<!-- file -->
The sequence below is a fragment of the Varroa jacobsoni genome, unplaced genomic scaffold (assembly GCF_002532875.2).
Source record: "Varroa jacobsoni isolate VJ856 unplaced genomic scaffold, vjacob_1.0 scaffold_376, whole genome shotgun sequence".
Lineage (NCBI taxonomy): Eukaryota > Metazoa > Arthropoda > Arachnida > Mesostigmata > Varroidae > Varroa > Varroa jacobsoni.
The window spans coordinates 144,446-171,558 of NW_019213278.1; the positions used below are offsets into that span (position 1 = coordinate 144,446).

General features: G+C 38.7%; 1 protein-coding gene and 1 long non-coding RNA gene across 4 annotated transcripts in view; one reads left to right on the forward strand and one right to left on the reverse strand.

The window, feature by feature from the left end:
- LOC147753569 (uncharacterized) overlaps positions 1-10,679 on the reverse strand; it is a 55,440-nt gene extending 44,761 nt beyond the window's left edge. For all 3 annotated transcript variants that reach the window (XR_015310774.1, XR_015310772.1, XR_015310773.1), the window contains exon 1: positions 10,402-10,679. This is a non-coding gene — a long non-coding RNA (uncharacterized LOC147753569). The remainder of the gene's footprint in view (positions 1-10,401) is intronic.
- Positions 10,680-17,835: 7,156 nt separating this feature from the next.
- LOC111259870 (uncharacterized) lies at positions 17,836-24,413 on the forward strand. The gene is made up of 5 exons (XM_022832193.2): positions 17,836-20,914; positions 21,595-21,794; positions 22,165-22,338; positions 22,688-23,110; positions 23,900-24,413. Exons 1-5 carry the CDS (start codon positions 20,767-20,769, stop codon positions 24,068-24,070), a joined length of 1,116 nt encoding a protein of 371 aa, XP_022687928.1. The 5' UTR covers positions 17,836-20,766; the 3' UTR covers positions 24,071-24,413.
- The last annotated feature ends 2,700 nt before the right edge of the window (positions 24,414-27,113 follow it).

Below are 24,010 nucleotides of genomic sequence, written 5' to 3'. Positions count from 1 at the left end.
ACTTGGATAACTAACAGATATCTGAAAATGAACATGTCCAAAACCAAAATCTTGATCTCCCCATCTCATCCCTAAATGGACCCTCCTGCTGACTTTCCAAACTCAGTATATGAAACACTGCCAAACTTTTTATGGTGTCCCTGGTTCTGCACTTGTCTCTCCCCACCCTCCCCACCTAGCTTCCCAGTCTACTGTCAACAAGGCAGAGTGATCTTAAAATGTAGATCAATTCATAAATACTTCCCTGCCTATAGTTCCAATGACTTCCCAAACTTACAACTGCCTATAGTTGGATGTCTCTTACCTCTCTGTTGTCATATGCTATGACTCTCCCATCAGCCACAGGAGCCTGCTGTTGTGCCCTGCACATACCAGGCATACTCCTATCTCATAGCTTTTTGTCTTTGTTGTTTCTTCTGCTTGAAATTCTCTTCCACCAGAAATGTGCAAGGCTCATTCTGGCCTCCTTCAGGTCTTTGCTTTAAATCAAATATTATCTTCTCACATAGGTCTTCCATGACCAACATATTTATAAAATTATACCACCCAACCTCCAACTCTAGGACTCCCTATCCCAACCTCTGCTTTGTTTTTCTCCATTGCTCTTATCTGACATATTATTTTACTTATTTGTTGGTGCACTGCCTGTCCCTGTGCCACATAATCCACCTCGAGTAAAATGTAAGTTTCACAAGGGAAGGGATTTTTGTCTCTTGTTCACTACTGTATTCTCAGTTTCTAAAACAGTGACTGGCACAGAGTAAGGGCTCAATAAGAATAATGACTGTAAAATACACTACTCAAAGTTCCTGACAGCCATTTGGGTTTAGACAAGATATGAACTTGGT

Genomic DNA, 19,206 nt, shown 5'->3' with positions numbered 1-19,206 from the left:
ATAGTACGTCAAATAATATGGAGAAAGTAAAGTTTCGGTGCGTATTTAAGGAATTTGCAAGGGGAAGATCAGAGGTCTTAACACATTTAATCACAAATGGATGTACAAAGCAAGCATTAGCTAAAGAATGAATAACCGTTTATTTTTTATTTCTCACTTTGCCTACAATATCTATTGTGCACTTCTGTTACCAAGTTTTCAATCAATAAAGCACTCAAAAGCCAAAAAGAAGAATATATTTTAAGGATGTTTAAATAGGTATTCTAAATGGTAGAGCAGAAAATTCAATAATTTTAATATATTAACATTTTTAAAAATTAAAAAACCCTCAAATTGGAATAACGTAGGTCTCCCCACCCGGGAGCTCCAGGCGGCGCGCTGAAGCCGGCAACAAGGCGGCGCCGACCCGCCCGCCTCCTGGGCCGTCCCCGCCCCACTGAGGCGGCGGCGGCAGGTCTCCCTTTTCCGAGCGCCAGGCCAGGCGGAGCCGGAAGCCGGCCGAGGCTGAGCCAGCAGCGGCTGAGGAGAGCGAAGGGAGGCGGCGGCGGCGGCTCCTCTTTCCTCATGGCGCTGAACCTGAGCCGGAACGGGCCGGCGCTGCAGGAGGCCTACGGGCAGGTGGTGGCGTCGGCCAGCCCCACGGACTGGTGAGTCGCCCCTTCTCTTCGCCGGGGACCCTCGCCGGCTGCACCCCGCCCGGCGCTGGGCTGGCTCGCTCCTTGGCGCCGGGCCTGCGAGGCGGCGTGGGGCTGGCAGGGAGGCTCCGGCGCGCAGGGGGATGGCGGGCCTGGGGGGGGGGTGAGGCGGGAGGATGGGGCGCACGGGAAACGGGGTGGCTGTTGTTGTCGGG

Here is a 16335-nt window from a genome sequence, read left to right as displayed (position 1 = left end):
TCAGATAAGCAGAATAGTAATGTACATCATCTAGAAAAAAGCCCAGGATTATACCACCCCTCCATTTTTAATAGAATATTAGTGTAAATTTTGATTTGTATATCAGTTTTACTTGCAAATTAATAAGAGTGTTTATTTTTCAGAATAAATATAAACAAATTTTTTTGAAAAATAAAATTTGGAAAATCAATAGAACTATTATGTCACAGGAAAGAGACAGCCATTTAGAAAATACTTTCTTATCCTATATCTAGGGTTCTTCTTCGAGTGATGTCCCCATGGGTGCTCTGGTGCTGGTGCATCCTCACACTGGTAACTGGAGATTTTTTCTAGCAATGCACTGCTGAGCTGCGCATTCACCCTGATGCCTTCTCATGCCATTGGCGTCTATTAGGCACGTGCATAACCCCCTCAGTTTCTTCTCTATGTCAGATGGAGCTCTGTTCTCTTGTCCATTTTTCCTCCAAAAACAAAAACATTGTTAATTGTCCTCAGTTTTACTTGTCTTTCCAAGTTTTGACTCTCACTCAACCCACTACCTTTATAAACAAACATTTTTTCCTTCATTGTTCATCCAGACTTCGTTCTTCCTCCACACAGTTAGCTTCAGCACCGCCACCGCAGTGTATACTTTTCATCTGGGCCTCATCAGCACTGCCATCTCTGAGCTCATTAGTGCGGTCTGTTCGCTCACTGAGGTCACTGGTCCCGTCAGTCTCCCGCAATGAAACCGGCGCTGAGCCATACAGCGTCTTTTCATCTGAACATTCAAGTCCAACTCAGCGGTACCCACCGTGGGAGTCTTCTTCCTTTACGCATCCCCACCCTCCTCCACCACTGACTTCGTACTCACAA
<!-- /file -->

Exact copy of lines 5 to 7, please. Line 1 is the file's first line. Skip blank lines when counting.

General features: G+C 38.7%; 1 protein-coding gene and 1 long non-coding RNA gene across 4 annotated transcripts in view; one reads left to right on the forward strand and one right to left on the reverse strand.

The window, feature by feature from the left end:
- LOC147753569 (uncharacterized) overlaps positions 1-10,679 on the reverse strand; it is a 55,440-nt gene extending 44,761 nt beyond the window's left edge. For all 3 annotated transcript variants that reach the window (XR_015310774.1, XR_015310772.1, XR_015310773.1), the window contains exon 1: positions 10,402-10,679. This is a non-coding gene — a long non-coding RNA (uncharacterized LOC147753569). The remainder of the gene's footprint in view (positions 1-10,401) is intronic.